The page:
What is a 409A valuation? It isn’t as easy as you might think. Public companies are valued by their share price. What the public is willing to pay for a share is what it’s worth.
But how do you value a private company that isn’t listed on any exchange especially if you are thinking about issuing common stock to employees, advisors, or investors?
That’s where a 409A valuation comes in. If you need to value your business and plan to issue shares then you’ll need to learn what a 409A valuation is.
In this article, I’m going to explore exactly what a 409A valuation is and why you should care, especially if you are raising funds for your startup.
How Much is a Private Company Worth?
If any equity in a company is up for grabs, investors need to know the market value of that equity so they can judge whether they are getting a fair deal.
Likewise, if you own a startup or mature business and investors are offering money for a stake in that business, how can you determine if what they are offering is the right amount?
The answer is to calculate the value and have a 409A valuation in place.
There are different ways to value a company, and both the buyer and owner are going to have different valuations. An owner may skew their value because they have invested blood, sweat, and tears into the business, while a buyer might believe that only one aspect of the business has actual monetary value and then bid accordingly.
In order to find a consensus between these two perspectives, independent appraisers are required.
These professionals look at the history of a business, its debts, its assets, its running costs, and its projections. They may even take the hypothetical future response of the marketplace into account.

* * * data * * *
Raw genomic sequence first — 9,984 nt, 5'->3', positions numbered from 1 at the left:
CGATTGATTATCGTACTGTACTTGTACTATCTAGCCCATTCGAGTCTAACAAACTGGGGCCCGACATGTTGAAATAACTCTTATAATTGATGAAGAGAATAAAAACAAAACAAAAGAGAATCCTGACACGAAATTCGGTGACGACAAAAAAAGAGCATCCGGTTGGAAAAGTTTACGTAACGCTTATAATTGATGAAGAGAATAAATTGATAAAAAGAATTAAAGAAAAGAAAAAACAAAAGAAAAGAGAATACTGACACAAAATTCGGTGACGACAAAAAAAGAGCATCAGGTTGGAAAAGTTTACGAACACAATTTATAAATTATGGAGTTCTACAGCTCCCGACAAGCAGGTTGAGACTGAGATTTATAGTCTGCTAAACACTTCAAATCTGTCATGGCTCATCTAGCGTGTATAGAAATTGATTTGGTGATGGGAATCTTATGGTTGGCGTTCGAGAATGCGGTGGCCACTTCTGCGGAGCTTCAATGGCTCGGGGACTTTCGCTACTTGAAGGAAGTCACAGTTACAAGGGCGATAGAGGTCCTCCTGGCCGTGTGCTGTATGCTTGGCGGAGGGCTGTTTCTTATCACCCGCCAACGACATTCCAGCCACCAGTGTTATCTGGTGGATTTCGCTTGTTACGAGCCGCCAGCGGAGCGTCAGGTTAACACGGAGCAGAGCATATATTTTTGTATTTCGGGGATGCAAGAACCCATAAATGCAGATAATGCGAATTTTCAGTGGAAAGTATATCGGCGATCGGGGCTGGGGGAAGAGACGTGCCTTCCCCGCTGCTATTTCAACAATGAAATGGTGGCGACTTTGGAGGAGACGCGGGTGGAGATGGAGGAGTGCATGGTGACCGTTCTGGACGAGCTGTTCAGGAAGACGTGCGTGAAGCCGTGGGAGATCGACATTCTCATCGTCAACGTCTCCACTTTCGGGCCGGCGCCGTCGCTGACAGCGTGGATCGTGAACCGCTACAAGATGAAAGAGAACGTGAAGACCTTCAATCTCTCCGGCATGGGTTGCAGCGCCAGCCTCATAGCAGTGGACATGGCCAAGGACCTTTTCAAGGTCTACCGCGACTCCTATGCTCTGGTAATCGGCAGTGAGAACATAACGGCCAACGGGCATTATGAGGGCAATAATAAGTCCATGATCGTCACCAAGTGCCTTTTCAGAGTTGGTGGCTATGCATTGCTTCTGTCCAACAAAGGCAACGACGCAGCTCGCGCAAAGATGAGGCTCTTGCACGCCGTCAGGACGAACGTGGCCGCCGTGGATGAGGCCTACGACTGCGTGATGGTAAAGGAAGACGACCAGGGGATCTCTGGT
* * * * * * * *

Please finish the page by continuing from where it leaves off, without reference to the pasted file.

When this is performed, a fair market value (FMV) for one share in the business is calculated. This allows both investors and owners to know what a fair amount is.
The Problem with Fair Market Value
Bringing in appraisers to calculate the FMV of business sounds like a pretty simple process, however, it is not. The reason for this goes back nearly 20 years.
You see, in 2001 after the Enron scandal, the business world realized that there had to be a way to stop executives from using false equity valuations. This would close the loophole in regulations which allowed people to either artificially inflate or deflate the fair market value of a company’s private shares.
In order to do this, new guidelines need to be formed. Ones that all appraisers have to follow. And those guidelines are? You guessed it: The 409A valuation.
What is a 409A Valuation?
In 2005, the IRS brought into law Section 409A of its business valuation legislation. This stipulated that a proper valuation of a private company can only be carried out by an independent party. This means that the appraisers cannot have any connection to either the company itself or a potential buyer.
In other words, Section 409A stops unscrupulous businesses from bringing in their own people to deliberately increase or decrease the value of a company in order to maximize profit.
What Happens if I Don’t Use a 409A Valuation?
The bottom line is: If a company is going to offer equity to a potential or existing investor, then a 409A valuation must take place. No ifs, no buts, no maybes.
See How I Can Help You With Your Fundraising Efforts
- Fundraising Process : get guidance from A to Z.
- Materials : our team creates epic pitch decks and financial models
- Investor Access : connect with the right investors for your business and close them